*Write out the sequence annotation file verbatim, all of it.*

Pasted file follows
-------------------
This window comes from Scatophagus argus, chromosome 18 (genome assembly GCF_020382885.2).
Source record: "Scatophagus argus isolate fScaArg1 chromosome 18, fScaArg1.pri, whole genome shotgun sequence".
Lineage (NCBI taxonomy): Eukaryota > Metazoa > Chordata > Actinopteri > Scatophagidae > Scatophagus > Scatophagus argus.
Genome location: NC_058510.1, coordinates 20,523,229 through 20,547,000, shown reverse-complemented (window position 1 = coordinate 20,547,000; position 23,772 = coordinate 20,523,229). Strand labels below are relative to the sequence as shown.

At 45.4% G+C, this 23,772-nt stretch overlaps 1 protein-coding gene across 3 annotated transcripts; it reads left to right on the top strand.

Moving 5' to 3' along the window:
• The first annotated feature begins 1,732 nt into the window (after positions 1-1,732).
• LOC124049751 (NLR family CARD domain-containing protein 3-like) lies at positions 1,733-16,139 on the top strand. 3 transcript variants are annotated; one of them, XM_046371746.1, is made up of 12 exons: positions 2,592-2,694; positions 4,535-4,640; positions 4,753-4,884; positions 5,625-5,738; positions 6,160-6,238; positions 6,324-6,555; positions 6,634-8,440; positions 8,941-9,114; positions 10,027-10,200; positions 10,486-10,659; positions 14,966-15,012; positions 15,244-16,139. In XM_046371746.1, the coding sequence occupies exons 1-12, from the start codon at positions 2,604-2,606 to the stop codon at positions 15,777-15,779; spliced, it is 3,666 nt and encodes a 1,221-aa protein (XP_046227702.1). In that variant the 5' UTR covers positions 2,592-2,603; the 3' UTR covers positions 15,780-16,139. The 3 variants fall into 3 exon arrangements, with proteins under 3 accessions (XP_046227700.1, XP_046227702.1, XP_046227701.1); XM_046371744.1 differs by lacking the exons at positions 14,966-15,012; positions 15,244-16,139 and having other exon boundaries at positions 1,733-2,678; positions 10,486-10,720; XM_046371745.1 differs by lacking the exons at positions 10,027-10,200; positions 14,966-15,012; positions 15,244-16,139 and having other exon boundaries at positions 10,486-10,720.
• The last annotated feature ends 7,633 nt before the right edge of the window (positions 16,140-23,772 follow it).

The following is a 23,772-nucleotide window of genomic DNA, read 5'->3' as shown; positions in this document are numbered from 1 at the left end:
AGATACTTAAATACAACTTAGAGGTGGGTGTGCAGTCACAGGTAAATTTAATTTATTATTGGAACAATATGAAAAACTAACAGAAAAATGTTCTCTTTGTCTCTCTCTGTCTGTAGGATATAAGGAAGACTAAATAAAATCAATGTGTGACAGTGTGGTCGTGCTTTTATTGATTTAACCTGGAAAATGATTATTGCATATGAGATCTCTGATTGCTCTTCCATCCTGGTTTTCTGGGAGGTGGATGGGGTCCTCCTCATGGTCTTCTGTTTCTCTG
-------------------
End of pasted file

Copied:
This window comes from Scatophagus argus, chromosome 18 (genome assembly GCF_020382885.2).
Source record: "Scatophagus argus isolate fScaArg1 chromosome 18, fScaArg1.pri, whole genome shotgun sequence".
Lineage (NCBI taxonomy): Eukaryota > Metazoa > Chordata > Actinopteri > Scatophagidae > Scatophagus > Scatophagus argus.
Genome location: NC_058510.1, coordinates 20,523,229 through 20,547,000, shown reverse-complemented (window position 1 = coordinate 20,547,000; position 23,772 = coordinate 20,523,229). Strand labels below are relative to the sequence as shown.

At 45.4% G+C, this 23,772-nt stretch overlaps 1 protein-coding gene across 3 annotated transcripts; it reads left to right on the top strand.

Moving 5' to 3' along the window:
• The first annotated feature begins 1,732 nt into the window (after positions 1-1,732).
• LOC124049751 (NLR family CARD domain-containing protein 3-like) lies at positions 1,733-16,139 on the top strand. 3 transcript variants are annotated; one of them, XM_046371746.1, is made up of 12 exons: positions 2,592-2,694; positions 4,535-4,640; positions 4,753-4,884; positions 5,625-5,738; positions 6,160-6,238; positions 6,324-6,555; positions 6,634-8,440; positions 8,941-9,114; positions 10,027-10,200; positions 10,486-10,659; positions 14,966-15,012; positions 15,244-16,139. In XM_046371746.1, the coding sequence occupies exons 1-12, from the start codon at positions 2,604-2,606 to the stop codon at positions 15,777-15,779; spliced, it is 3,666 nt and encodes a 1,221-aa protein (XP_046227702.1). In that variant the 5' UTR covers positions 2,592-2,603; the 3' UTR covers positions 15,780-16,139. The 3 variants fall into 3 exon arrangements, with proteins under 3 accessions (XP_046227700.1, XP_046227702.1, XP_046227701.1); XM_046371744.1 differs by lacking the exons at positions 14,966-15,012; positions 15,244-16,139 and having other exon boundaries at positions 1,733-2,678; positions 10,486-10,720; XM_046371745.1 differs by lacking the exons at positions 10,027-10,200; positions 14,966-15,012; positions 15,244-16,139 and having other exon boundaries at positions 10,486-10,720.
• The last annotated feature ends 7,633 nt before the right edge of the window (positions 16,140-23,772 follow it).

The following is a 23,772-nucleotide window of genomic DNA, read 5'->3' as shown; positions in this document are numbered from 1 at the left end:
AGATACTTAAATACAACTTAGAGGTGGGTGTGCAGTCACAGGTAAATTTAATTTATTATTGGAACAATATGAAAAACTAACAGAAAAATGTTCTCTTTGTCTCTCTCTGTCTGTAGGATATAAGGAAGACTAAATAAAATCAATGTGTGACAGTGTGGTCGTGCTTTTATTGATTTAACCTGGAAAATGATTATTGCATATGAGATCTCTGATTGCTCTTCCATCCTGGTTTTCTGGGAGGTGGATGGGGTCCTCCTCATGGTCTTCTGTTTCTCTG